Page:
A variety of reasons for false negatives and false positives are given. While public health agencies are generally not interested in false positives, this problem has the power to magnify the epidemic, as well as turning people’s lives upside down. Some tests note correctly that false positives increase as the number of actual infections in the population being tested decrease. Also, RT-PCR is so ultra-sensitive, that a tiny amount of contamination at any stage of the process can result in a false positive, and the manufacturers warn about this. Some tests indicate that other coronaviruses may cause positive test results, but many coronaviruses are not believed to be very pathogenic, so this is equivalent to a false positive to the person receiving the misleading result. A mix-up of two specimens may cause one false positive and one false negative, as people are given the wrong results.
Some tests indicate correctly that the presence of the coronavirus RNA, even if taken as proof of viral infection, does not prove that it is the cause of any symptoms being experienced.
Many also recommend that the test alone not be used to make a diagnosis but that clinical information (such as symptoms) and a doctor’s opinion be incorporated.
Many tests admit they have not been tested on immunocompromised people or on people with symptoms, indicating that the manufacturers are concerned about the accuracy in these groups.
Impact on Your Life
One story from China illustrates the absurdity of the current situation with COVID-19 testing, the impact on people’s lives, and the unwillingness of medical professionals to consider that the test could ever be a problem.
The story of an elderly Chinese man is found in a pre-publication medical article (https://www.researchsquare.com/article/rs-23197/v1):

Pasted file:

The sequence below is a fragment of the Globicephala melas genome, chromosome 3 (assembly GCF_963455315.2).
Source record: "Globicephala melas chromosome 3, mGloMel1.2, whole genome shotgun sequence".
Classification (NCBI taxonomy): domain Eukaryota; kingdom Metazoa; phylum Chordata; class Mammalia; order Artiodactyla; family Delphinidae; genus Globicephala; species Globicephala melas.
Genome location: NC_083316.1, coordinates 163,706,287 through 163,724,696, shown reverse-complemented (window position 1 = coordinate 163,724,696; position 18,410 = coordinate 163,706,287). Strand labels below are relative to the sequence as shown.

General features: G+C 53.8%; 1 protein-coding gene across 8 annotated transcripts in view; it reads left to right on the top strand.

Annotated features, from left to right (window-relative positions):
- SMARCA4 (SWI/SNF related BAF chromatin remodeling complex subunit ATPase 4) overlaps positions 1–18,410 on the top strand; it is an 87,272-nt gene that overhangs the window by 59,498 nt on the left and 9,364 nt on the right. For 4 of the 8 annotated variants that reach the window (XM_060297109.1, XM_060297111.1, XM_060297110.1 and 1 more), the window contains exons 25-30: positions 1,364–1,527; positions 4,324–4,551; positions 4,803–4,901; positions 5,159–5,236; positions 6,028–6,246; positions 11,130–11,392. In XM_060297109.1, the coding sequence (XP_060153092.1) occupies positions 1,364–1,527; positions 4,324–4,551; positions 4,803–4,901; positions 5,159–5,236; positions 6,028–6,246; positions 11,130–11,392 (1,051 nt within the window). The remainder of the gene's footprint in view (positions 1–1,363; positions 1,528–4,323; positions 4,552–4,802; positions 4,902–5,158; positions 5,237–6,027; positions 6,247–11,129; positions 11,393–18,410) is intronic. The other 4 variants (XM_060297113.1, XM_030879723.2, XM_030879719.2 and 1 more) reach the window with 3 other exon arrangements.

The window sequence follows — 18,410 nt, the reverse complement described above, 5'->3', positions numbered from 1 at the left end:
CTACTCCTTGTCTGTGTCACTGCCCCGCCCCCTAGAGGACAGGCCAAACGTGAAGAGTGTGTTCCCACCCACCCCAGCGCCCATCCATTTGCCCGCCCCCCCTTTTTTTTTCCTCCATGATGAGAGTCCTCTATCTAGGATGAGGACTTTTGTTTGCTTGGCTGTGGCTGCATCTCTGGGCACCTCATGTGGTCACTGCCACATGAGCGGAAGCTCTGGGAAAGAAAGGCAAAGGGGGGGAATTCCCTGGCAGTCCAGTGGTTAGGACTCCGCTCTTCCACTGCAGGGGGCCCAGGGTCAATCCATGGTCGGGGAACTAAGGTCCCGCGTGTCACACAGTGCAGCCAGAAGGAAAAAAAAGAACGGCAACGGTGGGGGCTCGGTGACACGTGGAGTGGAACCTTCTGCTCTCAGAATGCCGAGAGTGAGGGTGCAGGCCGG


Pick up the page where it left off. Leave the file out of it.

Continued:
A 68-year-old man was admitted due to fever, muscle pain, and fatigue. He was initially diagnosed with COVID-19 according to two consecutive positive results for SARS-CoV-2 RNA plus clinical symptoms and chest CT findings, and was discharged from hospital when meeting the discharge criteria, including two consecutive negative results. He was tested positive for SARS-CoV-2 RNA twice during the quarantine and was hospitalized again. He was asymptomatic then, but IgG and IgM [antibodies, with IgG indicating immunity] were both positive. He was discharged in the context of four consecutive negative test results for SARS-CoV-2 RNA after antiviral treatment. However, he was tested positive once again on the 3rd and 4th day after the second discharge, although still asymptomatic. IgG and IgM were still positive. After antiviral treatment, the results of SARS-CoV-2 RNA were negative in three consecutive retests, and he was finally discharged and quarantined for further surveillance.
The most disturbing thing about this article is that, at no point, did the authors raise the possibility of false positive test results. Perhaps the unnamed 68-year-old man would disagree, arguing that his life being turned upside down, being forced to take drugs while healthy, and being isolated from his family was more disturbing.
For more information, discussion and references, see David Crowe’s critique of the COVID-19 pandemic theory at: http://theinfectiousmyth.com/book/CoronavirusPanic.pdf